Winona Co. sand mining ban unconstitutional, firm tells appeals court

Empty lot
An empty lot sits where stockpiles of sand used to be a year ago in Winona, Minn. Wednesday, April 3, 2013.
Alex Kolyer for MPR

Winona County and a mining company squared off Thursday before the Minnesota Court of Appeals over sand.

Not just any sand, but a silica mineral variety with very hard and round grains, perfectly suited for the petroleum industry for hydraulic fracturing operations, also known as "fracking." It's considered some of the highest quality silica sand in the country, according to Minnesota Sands LLC, the company mining it.

But Minnesota Sands, which leases about 3,000 acres in the area, can't mine the sand because Winona County banned sand mining for industrial purposes in 2016. Supporters of the ban objected to risks of pollution and to trucking the sand over local roads around the country.

"Minnesota Sands has spent years acquiring mineral interests and building the infrastructure to undertaking reasonable mining activity in Winona County. Local governments like Winona County cannot seal the border and ban the export of goods produced within the county while allowing the use and distribution of those goods solely to the local area," said Minnesota Sands attorney Chris Dolan.

"It's a hoarding of the natural resources of the sand, partly for economic reasons, partly for political reasons, to keep the sand out of the national marketplace," said Dolan. "Powerful local interests object to the use of these minerals in that national marketplace," he added, noting the controversial nature of fracking and the opposition to it by some environmentalists across the country.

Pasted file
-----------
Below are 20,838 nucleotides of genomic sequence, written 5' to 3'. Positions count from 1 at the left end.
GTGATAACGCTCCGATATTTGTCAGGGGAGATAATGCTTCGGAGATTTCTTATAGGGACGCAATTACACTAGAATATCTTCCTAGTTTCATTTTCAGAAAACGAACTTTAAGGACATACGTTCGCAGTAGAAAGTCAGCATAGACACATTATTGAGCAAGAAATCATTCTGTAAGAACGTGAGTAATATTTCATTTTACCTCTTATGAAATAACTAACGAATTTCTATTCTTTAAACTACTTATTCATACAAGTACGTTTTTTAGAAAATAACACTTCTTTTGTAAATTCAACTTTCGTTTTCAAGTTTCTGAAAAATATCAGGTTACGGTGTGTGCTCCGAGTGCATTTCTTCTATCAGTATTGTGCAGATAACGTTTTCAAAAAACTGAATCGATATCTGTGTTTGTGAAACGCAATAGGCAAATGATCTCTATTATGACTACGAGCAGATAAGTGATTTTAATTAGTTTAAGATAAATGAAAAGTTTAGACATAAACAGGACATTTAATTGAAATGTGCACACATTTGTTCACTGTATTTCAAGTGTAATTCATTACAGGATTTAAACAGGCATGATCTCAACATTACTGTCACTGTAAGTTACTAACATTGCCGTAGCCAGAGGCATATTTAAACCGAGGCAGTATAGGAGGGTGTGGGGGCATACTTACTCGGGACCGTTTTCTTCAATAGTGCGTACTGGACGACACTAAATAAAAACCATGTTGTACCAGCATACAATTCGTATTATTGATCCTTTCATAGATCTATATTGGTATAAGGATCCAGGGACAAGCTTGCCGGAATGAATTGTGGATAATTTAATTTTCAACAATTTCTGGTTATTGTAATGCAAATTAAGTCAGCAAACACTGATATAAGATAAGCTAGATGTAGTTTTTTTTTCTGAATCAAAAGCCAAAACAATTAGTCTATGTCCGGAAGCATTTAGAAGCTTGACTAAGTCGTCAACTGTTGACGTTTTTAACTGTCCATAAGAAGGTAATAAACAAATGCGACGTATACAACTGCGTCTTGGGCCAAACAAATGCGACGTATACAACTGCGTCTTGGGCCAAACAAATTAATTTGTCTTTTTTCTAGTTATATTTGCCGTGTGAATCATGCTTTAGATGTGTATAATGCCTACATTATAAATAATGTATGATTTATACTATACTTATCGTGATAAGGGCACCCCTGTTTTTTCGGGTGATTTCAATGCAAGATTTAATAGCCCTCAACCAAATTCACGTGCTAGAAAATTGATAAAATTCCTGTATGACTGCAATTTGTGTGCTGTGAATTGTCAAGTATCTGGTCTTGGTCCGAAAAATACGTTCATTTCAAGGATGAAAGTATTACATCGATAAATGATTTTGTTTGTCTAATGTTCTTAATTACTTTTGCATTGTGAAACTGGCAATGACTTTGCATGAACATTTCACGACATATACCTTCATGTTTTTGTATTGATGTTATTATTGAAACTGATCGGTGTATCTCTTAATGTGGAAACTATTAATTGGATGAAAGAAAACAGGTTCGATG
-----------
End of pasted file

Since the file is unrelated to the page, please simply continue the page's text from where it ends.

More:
Dolan told judges that was unconstitutional.

The three-judge appeals panel took up the case after a Winona County court upheld the county ordinance that effectively banned mining for fracking sand, although Dolan said it allows the same sand to be extracted by the same methods for other uses.

"Facially, the ordinance is discriminatory," Dolan told the judges, as he argued the company's appeal is also based on the argument that the regulations so diminished the value of the mines that it amounted to an illegal "taking" of the property.

Attorney Jay Squires argued on behalf of Winona County and said the county allowed sand mining for road construction, animal bedding and other uses but was specifically addressing the very large scale mining required for industrial petroleum fracking sand.

"The intent of the county was to assure that those high level, intense activities involved in industrial sand mining would not occur in the county," Squires said.

Squires also said that the ban didn't mean the county was depriving Minnesota Sands of its property rights. "There is no taking," Squires said. He said the company hadn't met other regulatory requirements to mine fracking sand, and effectively had no right to mine in the first place.

Judges Matthew Johnson, Renee Worke and Lucinda Jesson heard more than 40 minutes of argument. They're expected to rule within the next 90 days.

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